So give your children chores, and teach them to be faithful to their duties without having to be reminded. They need to be responsible for the sake of the family. Dad goes to work every day without being reminded. Mom cooks dinner every day without being reminded. Children need to do their fair share of the family chores without being reminded.  Of course, there will be times when you will need to back up your words with consequences when your children fail to act responsibly. However, be sure to appeal to their sense of duty and responsibility first before resorting to punishments or rewards. Give you kids a chance to act on interior motivations before enforcing external compliance.


A virtue closely related to responsibility is temperance, which is acting responsibly with one’s body. The pre-teen and teen years are important years for your child to  exercise temperance because this virtue is the forerunner of chastity and self-control. A teenage boy with raging hormones will have a hard time keeping his impulses in check if he has not learned self-control through temperance.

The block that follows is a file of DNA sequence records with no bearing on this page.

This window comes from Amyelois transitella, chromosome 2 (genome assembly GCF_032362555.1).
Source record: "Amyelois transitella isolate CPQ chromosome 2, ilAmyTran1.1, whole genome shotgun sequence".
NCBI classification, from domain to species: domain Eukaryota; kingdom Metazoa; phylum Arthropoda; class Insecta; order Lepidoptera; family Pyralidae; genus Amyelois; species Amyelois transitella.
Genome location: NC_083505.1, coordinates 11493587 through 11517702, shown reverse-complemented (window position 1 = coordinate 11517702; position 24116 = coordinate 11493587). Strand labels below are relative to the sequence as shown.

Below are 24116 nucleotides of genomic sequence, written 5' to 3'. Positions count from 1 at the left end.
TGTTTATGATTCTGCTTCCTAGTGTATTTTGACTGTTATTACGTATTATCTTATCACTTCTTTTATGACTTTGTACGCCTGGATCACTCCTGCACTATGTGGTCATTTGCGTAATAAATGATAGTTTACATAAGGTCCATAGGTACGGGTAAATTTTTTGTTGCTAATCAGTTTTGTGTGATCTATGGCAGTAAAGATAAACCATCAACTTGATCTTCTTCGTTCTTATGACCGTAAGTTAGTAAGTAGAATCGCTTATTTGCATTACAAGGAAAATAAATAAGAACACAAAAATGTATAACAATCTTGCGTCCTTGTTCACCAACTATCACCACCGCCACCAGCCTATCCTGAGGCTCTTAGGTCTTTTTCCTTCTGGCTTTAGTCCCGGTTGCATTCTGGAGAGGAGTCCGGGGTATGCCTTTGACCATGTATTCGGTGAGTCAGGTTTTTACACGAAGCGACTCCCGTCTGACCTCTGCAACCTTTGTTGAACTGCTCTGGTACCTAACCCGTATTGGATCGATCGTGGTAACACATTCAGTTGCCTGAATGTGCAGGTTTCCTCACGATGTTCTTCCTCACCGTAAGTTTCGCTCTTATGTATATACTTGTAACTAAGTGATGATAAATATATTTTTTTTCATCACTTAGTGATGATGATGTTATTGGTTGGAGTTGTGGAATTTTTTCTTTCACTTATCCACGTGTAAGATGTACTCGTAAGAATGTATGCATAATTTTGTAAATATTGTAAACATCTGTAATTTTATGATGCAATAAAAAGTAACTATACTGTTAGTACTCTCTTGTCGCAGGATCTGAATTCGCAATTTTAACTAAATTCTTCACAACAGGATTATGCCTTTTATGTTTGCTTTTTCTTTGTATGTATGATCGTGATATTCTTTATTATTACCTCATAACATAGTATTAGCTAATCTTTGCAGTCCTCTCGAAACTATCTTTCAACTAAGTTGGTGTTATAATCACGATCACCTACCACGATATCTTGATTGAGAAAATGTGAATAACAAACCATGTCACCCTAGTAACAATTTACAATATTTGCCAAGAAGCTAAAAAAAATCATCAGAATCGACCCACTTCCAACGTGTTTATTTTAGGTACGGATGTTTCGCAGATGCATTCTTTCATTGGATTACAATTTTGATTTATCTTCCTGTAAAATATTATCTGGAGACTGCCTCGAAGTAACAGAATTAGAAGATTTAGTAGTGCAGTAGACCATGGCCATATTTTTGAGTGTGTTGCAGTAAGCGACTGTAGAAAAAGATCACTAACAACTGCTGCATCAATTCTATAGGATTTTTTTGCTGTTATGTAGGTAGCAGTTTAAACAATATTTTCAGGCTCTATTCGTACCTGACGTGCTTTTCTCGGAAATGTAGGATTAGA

So teach your children by example and word to do and use all things in moderation. All things. Not only food, but screen time, iPhones, toys, even work. And then, make them practice this virtue. For example, take second servings of dessert only on Sundays, set the timer when your child is playing on the computer, and teach your teens to resist the urge to be constantly checking their phones for texts and emails.

Don’t let your children become slaves to their bodily wants. Make them eat food they don’t like. Make them wait for foods that they do like. Don’t always give them instant gratification. When they get a lollipop at the doctor’s office or the hair dresser, make them wait a bit before letting them eat it. Also, let them endure a little physical discomfort. My boys love to wear comfortable athletic clothes. So we make them wear stiff, scratchy dress pants and suffocating collared shirts to Mass on Sundays mainly out of respect, but also to teach them to bear a little discomfort. Another way is to keep your house a tad cold in the winter and a tad warm in the summer. Your thermostat does not always have to be set to the most comfortable temperature.  Our lives are filled with so many indulgences that if you lean towards the austere side you might actually hit the right balance.


As our children  enter their teen-age years, we need to help them develop the virtue of prudence. In all fairness, prudence is a virtue most teens are not intellectually ready for until about 16, which is why teens are not allowed to drive until then. However, prudence is not just about making safe decisions. St. Augustine says that prudence is “the knowledge of what to seek and what to avoid.” It is the virtue that allows us to judge correctly, to know what is right and wrong in any given situation. It is also the virtue that enables us to recognize sound advice.